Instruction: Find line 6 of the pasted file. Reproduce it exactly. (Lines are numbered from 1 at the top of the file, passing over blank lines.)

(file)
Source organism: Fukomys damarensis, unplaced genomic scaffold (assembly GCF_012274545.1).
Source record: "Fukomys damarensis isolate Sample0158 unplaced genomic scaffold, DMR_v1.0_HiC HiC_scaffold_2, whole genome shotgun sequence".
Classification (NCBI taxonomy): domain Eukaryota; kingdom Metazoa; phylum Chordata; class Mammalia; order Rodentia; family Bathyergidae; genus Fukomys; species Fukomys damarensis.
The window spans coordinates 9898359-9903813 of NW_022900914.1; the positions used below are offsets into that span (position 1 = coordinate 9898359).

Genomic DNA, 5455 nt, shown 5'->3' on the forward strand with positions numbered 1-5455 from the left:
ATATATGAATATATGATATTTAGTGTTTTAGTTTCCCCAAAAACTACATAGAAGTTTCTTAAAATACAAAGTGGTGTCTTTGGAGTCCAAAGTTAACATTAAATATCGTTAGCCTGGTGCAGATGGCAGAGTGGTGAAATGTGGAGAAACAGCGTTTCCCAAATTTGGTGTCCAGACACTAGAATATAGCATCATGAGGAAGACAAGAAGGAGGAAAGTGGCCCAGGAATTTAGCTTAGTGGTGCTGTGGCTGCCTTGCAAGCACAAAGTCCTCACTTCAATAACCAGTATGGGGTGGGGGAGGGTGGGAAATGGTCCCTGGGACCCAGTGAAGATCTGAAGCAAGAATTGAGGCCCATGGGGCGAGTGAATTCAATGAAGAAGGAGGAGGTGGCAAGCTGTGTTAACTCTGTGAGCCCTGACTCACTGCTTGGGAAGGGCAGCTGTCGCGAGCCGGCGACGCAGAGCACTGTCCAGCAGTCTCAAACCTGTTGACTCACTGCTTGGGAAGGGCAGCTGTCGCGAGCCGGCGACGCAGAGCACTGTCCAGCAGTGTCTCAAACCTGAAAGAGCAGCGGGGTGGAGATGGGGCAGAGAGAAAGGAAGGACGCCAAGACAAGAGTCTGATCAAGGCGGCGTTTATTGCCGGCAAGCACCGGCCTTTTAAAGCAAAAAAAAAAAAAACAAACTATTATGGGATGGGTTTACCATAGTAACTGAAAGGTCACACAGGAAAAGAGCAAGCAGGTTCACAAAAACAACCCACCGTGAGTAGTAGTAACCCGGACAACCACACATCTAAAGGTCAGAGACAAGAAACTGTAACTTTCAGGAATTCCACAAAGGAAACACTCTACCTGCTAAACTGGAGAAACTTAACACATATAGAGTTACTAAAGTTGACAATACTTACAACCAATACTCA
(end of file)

ATATATGAATATATGATATTTAGTGTTTTAGTTTCCCCAAAAACTACATAGAAGTTTCTTAAAATACAAAGTGGTGTCTTTGGAGTCCAAAGTTAACATTAAATATCGTTAGCCTGGTGCAGATGGCAGAGTGGTGAAATGTGGAGAAACAGCGTTTCCCAAATTTGGTGTCCAGACACTAGAATATAGCATCATGAGGAAGACAAGAAGGAGGAAAGTGGCCCAGGAATTTAGCTTAGTGGTGCTGTGGCTGCCTTGCAAGCACAAAGTCCTCACTTCAATAACCAGTATGGGGTGGGGGAGGGTGGGAAATGGTCCCTGGGACCCAGTGAAGATCTGAAGCAAGAATTGAGGCCCATGGGGCGAGTGAATTCAATGAAGAAGGAGGAGGTGGCAAGCTGTGTTAACTCTGTGAGCCCTGACTCACTGCTTGGGAAGGGCAGCTGTCGCGAGCCGGCGACGCAGAGCACTGTCCAGCAGTCTCAAACCTGTTGACTCACTGCTTGGGAAGGGCAGCTGTCGCGAGCCGGCGACGCAGAGCACTGTCCAGCAGTGTCTCAAACCTGAAAGAGCAGCGGGGTGGAGATGGGGCAGAGAGAAAGGAAGGACGCCAAGACAAGAGTCTGATCAAGGCGGCGTTTATTGCCGGCAAGCACCGGCCTTTTAAAGCAAAAAAAAAAAAAACAAACTATTATGGGATGGGTTTACCATAGTAACTGAAAGGTCACACAGGAAAAGAGCAAGCAGGTTCACAAAAACAACCCACCGTGAGTAGTAGTAACCCGGACAACCACACATCTAAAGGTCAGAGACAAGAAACTGTAACTTTCAGGAATTCCACAAAGGAAACACTCTACCTGCTAAACTGGAGAAACTTAACACATATAGAGTTACTAAAGTTGACAATACTTACAACCAATACTCA